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Nowhere has the increased popularity of art from Pakistan been more visible than in contemporary miniature. Centered on the output of the miniature department of the National College of Arts (NCA) in Lahore, its leading figures include Shahzia Sikander, Imran Qureshi, Aisha Khalid and Nusra Latif Qureshi . These artists circulate within the international art world of kunsthalles, biennials and art fairs, and have been instrumental in staking a claim for contemporary miniature as an 'ism' for the prodigious talent that has followed. A claim buttressed by a number of significant exhibitions in museums across the world, often accompanied by authoritative scholarly publications .
This increased interest is not uncontested. Back at home, the popularity of the miniature department at the NCA is tainted by its commercial success. The attractiveness for students, it is alleged, is nothing more than new generations wanting to benefit from the platform created by the past efforts and present standing of some of the artists mentioned above. In short, it is pronounced (in certain quarters) that the 'miniature' has become a tag of easily exportable exotica for an international market looking to consume something that looks Pakistani.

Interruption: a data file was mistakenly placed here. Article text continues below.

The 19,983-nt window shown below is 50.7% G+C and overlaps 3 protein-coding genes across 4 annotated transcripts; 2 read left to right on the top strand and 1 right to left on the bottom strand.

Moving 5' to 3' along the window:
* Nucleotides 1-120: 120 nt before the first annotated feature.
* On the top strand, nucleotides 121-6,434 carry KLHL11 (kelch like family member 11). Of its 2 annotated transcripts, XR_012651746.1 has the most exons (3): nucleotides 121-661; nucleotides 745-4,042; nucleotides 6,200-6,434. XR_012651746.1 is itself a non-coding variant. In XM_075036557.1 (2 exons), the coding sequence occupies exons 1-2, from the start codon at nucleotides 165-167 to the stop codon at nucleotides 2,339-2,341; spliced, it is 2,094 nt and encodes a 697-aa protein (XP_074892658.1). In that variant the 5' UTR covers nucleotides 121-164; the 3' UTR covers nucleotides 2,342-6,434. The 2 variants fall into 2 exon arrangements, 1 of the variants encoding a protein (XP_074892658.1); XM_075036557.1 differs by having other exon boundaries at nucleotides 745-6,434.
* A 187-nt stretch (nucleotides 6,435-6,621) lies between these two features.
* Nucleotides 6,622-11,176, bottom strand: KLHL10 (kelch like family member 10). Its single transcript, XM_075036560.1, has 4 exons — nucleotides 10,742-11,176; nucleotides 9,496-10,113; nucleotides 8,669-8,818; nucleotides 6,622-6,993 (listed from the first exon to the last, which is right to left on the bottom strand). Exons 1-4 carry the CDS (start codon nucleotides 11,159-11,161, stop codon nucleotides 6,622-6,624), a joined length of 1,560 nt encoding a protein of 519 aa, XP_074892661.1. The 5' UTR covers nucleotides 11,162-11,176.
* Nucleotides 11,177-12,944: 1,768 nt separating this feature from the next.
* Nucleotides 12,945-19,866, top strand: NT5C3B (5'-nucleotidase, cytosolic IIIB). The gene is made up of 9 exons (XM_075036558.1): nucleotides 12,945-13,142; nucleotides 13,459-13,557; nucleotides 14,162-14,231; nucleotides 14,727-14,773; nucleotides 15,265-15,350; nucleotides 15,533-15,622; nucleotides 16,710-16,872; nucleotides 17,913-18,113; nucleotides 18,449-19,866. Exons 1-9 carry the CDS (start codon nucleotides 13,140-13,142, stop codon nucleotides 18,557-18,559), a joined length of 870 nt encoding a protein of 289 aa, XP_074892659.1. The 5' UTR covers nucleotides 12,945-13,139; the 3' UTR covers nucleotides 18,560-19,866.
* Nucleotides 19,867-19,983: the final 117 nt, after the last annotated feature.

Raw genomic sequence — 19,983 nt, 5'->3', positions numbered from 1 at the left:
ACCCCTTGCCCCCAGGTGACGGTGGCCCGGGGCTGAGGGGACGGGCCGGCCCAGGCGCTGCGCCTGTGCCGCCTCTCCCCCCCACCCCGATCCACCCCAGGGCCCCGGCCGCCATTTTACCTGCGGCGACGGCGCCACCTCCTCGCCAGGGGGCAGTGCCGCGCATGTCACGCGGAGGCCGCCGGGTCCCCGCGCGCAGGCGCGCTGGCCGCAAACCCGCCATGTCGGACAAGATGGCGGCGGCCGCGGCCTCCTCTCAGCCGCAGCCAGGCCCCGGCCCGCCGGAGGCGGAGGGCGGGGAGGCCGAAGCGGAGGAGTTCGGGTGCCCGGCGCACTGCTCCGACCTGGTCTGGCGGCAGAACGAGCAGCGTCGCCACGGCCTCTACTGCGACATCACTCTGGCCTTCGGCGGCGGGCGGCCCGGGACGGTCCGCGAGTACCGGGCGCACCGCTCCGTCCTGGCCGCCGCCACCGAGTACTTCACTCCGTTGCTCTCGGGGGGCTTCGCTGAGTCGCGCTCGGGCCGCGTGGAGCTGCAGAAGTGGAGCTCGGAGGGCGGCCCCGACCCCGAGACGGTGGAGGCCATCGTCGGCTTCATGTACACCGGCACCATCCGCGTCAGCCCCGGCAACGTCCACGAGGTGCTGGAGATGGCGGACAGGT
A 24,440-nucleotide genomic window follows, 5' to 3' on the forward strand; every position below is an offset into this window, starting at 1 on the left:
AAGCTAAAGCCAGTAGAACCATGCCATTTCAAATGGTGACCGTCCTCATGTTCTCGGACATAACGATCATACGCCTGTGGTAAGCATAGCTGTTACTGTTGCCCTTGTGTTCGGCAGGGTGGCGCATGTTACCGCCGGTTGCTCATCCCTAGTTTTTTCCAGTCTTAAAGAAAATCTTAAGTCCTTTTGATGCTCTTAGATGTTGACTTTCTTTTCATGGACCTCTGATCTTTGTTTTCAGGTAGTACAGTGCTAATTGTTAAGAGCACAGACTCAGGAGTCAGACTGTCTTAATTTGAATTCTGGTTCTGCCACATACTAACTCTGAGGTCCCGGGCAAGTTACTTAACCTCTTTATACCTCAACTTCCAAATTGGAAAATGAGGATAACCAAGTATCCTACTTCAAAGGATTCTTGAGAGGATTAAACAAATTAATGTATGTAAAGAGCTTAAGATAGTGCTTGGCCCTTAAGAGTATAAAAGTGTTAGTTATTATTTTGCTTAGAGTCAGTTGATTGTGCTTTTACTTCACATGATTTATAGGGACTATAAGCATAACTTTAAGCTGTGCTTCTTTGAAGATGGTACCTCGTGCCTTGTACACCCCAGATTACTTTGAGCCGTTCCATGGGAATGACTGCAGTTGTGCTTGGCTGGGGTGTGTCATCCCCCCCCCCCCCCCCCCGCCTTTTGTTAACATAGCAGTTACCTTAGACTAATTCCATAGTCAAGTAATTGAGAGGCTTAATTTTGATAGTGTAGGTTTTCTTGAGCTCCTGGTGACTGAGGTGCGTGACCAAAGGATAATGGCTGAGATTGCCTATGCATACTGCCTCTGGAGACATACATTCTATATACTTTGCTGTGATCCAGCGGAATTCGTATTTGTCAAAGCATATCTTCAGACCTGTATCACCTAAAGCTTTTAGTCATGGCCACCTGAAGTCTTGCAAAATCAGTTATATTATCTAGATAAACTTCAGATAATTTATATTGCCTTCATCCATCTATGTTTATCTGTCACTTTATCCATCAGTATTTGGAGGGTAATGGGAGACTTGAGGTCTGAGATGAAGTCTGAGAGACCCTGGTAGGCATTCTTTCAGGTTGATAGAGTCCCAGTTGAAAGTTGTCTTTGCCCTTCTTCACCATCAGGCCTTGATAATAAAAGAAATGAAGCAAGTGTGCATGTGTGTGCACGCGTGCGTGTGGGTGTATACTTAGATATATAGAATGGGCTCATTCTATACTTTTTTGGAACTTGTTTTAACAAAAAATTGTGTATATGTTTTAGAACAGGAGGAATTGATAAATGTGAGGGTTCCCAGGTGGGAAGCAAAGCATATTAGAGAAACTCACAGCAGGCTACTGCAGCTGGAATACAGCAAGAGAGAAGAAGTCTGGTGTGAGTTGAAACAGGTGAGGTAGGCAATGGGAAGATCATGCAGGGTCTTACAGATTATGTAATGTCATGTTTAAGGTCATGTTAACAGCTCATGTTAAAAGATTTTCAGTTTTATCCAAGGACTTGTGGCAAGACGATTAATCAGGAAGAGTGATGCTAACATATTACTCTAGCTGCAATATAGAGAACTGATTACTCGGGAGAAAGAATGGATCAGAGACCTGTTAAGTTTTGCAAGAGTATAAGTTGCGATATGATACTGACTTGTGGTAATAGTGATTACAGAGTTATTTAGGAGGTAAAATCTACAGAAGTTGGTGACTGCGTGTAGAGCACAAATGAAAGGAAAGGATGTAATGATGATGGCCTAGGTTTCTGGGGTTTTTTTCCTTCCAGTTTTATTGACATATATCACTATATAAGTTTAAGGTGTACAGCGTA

Before I attempt a critical evaluation, let me give full disclosure here. As the curator and co-curator of several exhibitions and the writer of various texts on the subject, and co-founder of Green Cardamom – an arts organization that works with several artists associated with the miniature in one form or another – I am not a neutral bystander. But that does not make me an uncritical cheerleader. On the converse, I would argue that my close association with it over the last decade, has dulled the immediate thrill of seeing gifted draughtsmanship on tea stained wasli paper (a given for most of the NCA's miniature graduates), and has pushed me to distinguish between contemporary artists who use the seductive aesthetic or formal tropes of the miniature as a strategy for critically astute practice, and those whose practice does not extend beyond the displays of skill for retinal pleasure (dismissively referred to in local parlance as 'writing the Quran on a grain of rice' – great if you can do it, but what's the point?).